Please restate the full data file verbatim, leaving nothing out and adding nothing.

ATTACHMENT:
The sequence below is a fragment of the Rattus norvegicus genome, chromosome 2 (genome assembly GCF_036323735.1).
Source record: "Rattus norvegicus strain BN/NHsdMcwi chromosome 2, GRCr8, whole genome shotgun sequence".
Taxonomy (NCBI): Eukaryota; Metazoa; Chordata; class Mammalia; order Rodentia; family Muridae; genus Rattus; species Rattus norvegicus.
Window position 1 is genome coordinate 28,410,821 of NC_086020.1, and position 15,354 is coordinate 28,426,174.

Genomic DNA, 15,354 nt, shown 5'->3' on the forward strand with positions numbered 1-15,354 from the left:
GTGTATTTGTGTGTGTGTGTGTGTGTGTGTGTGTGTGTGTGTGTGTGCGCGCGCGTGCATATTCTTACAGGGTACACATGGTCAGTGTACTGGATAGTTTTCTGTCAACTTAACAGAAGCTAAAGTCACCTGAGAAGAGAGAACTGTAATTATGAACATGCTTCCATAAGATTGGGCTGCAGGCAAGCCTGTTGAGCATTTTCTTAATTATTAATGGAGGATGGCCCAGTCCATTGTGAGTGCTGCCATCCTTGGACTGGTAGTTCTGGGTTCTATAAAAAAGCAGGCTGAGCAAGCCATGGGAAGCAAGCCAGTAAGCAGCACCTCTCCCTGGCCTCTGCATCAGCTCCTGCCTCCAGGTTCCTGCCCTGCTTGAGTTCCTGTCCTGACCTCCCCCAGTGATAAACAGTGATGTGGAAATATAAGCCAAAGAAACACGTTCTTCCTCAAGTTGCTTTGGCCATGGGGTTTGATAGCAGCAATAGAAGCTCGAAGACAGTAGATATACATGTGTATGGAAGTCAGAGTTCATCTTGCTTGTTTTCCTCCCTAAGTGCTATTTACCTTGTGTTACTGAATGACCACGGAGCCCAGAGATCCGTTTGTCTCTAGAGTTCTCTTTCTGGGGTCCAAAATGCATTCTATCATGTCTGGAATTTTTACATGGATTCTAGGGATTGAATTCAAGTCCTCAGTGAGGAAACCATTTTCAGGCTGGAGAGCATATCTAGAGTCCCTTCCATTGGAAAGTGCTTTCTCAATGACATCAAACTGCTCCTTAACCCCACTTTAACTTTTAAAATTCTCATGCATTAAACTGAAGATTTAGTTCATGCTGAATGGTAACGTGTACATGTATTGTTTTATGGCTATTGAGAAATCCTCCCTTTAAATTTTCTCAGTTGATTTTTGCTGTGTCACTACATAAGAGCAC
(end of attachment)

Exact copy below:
The sequence below is a fragment of the Rattus norvegicus genome, chromosome 2 (genome assembly GCF_036323735.1).
Source record: "Rattus norvegicus strain BN/NHsdMcwi chromosome 2, GRCr8, whole genome shotgun sequence".
Taxonomy (NCBI): Eukaryota; Metazoa; Chordata; class Mammalia; order Rodentia; family Muridae; genus Rattus; species Rattus norvegicus.
Window position 1 is genome coordinate 28,410,821 of NC_086020.1, and position 15,354 is coordinate 28,426,174.

Genomic DNA, 15,354 nt, shown 5'->3' on the forward strand with positions numbered 1-15,354 from the left:
GTGTATTTGTGTGTGTGTGTGTGTGTGTGTGTGTGTGTGTGTGTGTGCGCGCGCGTGCATATTCTTACAGGGTACACATGGTCAGTGTACTGGATAGTTTTCTGTCAACTTAACAGAAGCTAAAGTCACCTGAGAAGAGAGAACTGTAATTATGAACATGCTTCCATAAGATTGGGCTGCAGGCAAGCCTGTTGAGCATTTTCTTAATTATTAATGGAGGATGGCCCAGTCCATTGTGAGTGCTGCCATCCTTGGACTGGTAGTTCTGGGTTCTATAAAAAAGCAGGCTGAGCAAGCCATGGGAAGCAAGCCAGTAAGCAGCACCTCTCCCTGGCCTCTGCATCAGCTCCTGCCTCCAGGTTCCTGCCCTGCTTGAGTTCCTGTCCTGACCTCCCCCAGTGATAAACAGTGATGTGGAAATATAAGCCAAAGAAACACGTTCTTCCTCAAGTTGCTTTGGCCATGGGGTTTGATAGCAGCAATAGAAGCTCGAAGACAGTAGATATACATGTGTATGGAAGTCAGAGTTCATCTTGCTTGTTTTCCTCCCTAAGTGCTATTTACCTTGTGTTACTGAATGACCACGGAGCCCAGAGATCCGTTTGTCTCTAGAGTTCTCTTTCTGGGGTCCAAAATGCATTCTATCATGTCTGGAATTTTTACATGGATTCTAGGGATTGAATTCAAGTCCTCAGTGAGGAAACCATTTTCAGGCTGGAGAGCATATCTAGAGTCCCTTCCATTGGAAAGTGCTTTCTCAATGACATCAAACTGCTCCTTAACCCCACTTTAACTTTTAAAATTCTCATGCATTAAACTGAAGATTTAGTTCATGCTGAATGGTAACGTGTACATGTATTGTTTTATGGCTATTGAGAAATCCTCCCTTTAAATTTTCTCAGTTGATTTTTGCTGTGTCACTACATAAGAGCAC